Florida Nursing History Project can be accessed at https://fnhxp.nursingnetwork.com/

FAPHN minutes and newsletters can be accessed at

FAPHN Public Health Nursing Legacy Project can be accessed here

Welcome to the Public Health Nursing Interest Group
Linda Lacomb-Williams              T:  813-431-6375  
P.O. Box 1491                             Email: 
Valrico, FL 33595-1491

Florida Action Coalition, 2010-2017 timeline booklet 

Emerging & Evolving Roles and Occupations within the Healthcare Industry: Florida’s Perspective

Florida Center for Nursing Regional Status Reports  

View IMPLICIT interconception care toolkit presentation:
Incorporating maternal risk assessment into well-child visits to improve birth outcomes here

Florida Action Coalition

February 8, 2017

Linda LaComb-Williams, R.N. Nursing Section Co-chair


            Presented in the December 2016 FPHA Newsletter was information on the Florida Action Coalition, time line from 2010-2017. As your FPHA representative on the Florida Action Coalition, I have represented you on the Practice Action Team. One of the major recommendations that came from the Institute of Medicine’s Future of Nursing report was to address the issues of removing scope-of-practice barriers to nurses.

Our Practice Action Team has been involved in educating health providers, elected officials, health care stakeholders, and others about the many aspects of nursing. Additionally, the importance of nursing activities is being publicized, especially in trying to more fully utilize ARNPs in the provision of health care in Florida, not only on access to healthcare, but also on the economy through jobs and increased spending. According to Unruh, Rutherford, and Schirle (2016), ARNPs can contribute an additional $238 to $537 million in wages and benefits annually in the least restrictive practice area. Jobs could be increased by more than 1,800 ARNPs in areas with the least restrictive practice area (Unruh et al., 2016).

 Educating the public about the many aspects of nursing can help to form true collaboration of care coordination.  As a public health nurse on the team, my goal has been to continue to promote the value and effectiveness of public health nursing in providing health education to not only the public but to the health care receivers and providers in areas of prevention.  Prevention is the key to good health, improving health outcomes, and teaching about risk-reduction behaviors.

            The Practice Action Team has two work groups: the Institution Work Group and the Legislative Work Group.  As a member of the Institution Work Group, FPHA has been involved in promoting information about specific benefits provided by Advanced Practice Nurses. We developed a Nurse Practitioner Role Fact Sheet, ARNP Benefits of Florida-Brief Report, and ARNP Benefits of Florida-Technical Report, which can be reached at the Action Team link  https://www.flcenterfornursing.org/FL-ActionCoalition/FocusAreas/PracticeActionTeam.aspx . 

            The Florida Action Coalition is “providing leadership in advancing the nursing profession so that Floridians  can access safe, high quality healthcare” and the Practice Action Team will continue “to educate health providers, elected leadership, coalition stakeholders and the public about the practice of nursing and the many roles of nurses” and continue to promote the importance “that physicians, nurses and other health professionals work together to successfully accomplish coordinated care that is effective and efficient”. Public health nursing/community health nursing “averts the initial occurrence of disease or injury and provides early identification and treatment or a comprehensive rehabilitation of the disease or injury to maximize health” (Hunt, 2013, p. 24).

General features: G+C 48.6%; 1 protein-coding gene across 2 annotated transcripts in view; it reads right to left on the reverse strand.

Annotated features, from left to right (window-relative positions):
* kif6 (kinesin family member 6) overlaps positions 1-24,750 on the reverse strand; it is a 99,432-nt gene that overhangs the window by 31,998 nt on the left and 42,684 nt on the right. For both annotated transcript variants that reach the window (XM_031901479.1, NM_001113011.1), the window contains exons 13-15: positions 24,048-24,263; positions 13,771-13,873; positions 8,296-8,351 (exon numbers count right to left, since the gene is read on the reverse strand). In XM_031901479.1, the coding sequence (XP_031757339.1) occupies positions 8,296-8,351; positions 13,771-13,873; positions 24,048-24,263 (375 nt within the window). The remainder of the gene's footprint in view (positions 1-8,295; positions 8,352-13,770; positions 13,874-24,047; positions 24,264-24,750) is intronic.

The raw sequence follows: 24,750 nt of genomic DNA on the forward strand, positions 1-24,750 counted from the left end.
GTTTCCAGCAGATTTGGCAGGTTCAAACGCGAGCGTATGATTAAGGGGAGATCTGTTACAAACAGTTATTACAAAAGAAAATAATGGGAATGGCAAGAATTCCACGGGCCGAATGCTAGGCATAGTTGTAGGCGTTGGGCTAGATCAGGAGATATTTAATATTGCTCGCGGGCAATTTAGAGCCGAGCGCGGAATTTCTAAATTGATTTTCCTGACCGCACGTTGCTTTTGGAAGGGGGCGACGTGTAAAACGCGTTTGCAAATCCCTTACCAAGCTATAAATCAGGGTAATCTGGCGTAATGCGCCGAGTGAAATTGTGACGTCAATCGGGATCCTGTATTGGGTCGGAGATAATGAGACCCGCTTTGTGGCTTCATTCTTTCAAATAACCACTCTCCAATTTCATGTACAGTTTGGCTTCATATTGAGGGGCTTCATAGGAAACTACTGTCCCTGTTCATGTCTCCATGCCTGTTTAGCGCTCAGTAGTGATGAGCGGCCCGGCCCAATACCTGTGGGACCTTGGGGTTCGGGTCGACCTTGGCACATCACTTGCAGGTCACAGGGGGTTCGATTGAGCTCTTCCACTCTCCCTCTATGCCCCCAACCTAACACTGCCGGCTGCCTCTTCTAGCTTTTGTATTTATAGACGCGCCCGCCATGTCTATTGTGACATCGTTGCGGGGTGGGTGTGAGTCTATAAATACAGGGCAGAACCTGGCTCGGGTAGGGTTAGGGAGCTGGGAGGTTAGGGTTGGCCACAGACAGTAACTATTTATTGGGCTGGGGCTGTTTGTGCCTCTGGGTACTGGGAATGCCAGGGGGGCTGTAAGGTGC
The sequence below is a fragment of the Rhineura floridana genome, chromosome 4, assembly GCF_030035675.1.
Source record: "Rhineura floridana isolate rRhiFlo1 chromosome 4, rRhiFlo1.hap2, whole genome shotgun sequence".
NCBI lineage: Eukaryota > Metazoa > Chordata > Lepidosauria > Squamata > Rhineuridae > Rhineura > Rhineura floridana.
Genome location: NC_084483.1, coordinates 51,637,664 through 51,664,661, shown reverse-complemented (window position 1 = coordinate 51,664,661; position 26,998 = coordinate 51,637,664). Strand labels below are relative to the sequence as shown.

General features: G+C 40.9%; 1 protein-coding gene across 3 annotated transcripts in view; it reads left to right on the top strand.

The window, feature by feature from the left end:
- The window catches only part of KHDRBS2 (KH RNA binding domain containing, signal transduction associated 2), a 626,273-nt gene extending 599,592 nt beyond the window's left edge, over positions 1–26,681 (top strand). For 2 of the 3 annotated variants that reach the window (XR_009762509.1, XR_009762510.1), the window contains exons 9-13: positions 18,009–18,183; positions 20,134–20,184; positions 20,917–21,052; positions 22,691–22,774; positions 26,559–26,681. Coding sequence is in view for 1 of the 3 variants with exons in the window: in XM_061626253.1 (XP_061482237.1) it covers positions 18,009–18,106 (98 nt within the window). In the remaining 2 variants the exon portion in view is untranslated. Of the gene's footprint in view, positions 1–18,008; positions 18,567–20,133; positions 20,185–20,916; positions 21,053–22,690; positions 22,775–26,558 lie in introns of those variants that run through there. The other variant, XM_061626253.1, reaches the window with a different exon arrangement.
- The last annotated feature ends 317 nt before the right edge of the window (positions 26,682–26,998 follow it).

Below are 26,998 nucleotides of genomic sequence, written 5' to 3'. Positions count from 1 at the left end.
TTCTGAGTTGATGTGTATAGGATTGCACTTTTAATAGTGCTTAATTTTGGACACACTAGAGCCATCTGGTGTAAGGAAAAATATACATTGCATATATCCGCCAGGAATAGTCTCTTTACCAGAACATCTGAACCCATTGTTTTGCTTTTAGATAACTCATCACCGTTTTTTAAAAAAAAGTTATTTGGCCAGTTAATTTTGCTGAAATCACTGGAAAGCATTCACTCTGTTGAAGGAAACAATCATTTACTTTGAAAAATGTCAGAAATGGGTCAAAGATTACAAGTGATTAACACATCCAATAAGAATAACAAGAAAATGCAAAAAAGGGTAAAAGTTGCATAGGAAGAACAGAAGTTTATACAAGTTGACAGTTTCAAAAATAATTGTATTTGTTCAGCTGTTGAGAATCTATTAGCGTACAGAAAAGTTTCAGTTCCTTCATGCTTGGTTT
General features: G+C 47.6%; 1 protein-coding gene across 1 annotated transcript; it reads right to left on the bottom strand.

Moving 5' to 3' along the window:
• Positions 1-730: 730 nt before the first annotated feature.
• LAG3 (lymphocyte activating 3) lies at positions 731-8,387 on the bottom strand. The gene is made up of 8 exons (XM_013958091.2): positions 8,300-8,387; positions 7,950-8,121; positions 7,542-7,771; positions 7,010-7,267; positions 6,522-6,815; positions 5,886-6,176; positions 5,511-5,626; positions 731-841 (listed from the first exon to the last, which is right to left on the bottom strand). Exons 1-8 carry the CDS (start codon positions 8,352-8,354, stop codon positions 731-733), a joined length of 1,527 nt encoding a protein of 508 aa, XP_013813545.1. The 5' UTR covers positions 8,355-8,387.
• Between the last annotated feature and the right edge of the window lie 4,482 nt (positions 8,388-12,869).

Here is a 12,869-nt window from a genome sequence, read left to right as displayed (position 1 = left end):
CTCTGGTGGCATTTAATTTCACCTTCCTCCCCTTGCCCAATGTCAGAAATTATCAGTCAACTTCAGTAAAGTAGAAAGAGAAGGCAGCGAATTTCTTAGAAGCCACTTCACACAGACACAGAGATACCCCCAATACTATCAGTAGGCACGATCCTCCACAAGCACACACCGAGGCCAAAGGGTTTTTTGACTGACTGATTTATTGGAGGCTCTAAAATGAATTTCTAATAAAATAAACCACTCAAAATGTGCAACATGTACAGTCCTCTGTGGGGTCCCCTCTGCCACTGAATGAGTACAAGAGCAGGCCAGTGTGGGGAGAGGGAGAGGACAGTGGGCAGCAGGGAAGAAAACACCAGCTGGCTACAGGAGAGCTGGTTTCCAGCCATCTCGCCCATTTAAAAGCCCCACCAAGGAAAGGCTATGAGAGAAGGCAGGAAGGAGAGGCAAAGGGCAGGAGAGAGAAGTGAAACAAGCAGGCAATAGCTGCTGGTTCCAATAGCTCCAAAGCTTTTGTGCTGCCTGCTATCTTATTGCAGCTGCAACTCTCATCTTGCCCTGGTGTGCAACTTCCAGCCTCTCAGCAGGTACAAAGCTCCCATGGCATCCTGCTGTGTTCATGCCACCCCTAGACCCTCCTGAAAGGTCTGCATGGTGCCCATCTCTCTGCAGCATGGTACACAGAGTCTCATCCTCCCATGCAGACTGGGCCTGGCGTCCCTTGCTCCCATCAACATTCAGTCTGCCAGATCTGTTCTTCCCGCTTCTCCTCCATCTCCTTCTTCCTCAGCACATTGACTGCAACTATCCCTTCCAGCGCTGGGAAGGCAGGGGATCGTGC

Florida Action Coalition-Practice Action Team. (2014). Nurse practitioner role fact sheet. Retrieved from Florida Center for Nursing: https://www.flcenterfornursing.org/FL-ActionCoalition/FocusAreas/PracticeActionTeam.aspx


Hunt, R. (2013). Introduction to Community-Based Nursing (5th ed.). Philadelphia, PA: Wolters Kluwer Health/Lippincott Williams & Wilkins.


Unruh, I., Rutherford, A., & Schirle, L. (2016, November 11). What role do Advanced Registered Nurse Practitioners have in meeting Florida's health needs and contributing to its economy? A brief report. Retrieved from Florida Center for Nursing: https://www.flcenterfornursing.org/DesktopModules/Bring2mind/DMX/Download.aspx?Command=Core_Download&EntryId=1246&PortalId=0&TabId=151

Report from QUIN Council (Quality and Unity in Nursing) Linda LaComb-Williams, R. N.

September 9, 2016

            The quarterly meeting of the QUIN Council was held at FNA Headquarters in Orlando on September 9, 2016. The chair of the council is Dr. Cindy Parsons, from the Florida Nurse Practitioner Network. Written organizational reports were presented to the members of the Council. Willa Fuller from Florida Nurses Association reviewed the FNA Legislative Platform for 2017. The FNA Annual Report was also reviewed and copies given to each organization represented at the Council.

            One issue that is concerning for all the nursing organizations is the “pay for preceptorship” concept that has become a problem for many schools of nursing. Trying to find preceptors for nursing students continues to be problematic at some institutions. Proposals from potential preceptors for accepting students for their preceptorships have included payment for services of the institution. Although some disciplines have always provided some type of reimbursement for their preceptor services, nursing has not been one that usually provides monetary reimbursement to hospitals or other institutions. Schools of nursing are increasingly finding difficulty in placements of their students for training purposes.

            The “Nurses on Boards” training has completed the first class with over 20 graduates of the training. Nurses have been encouraged to apply to be members of agency boards. Local Regional Workforce Boards are in need of nursing input as well.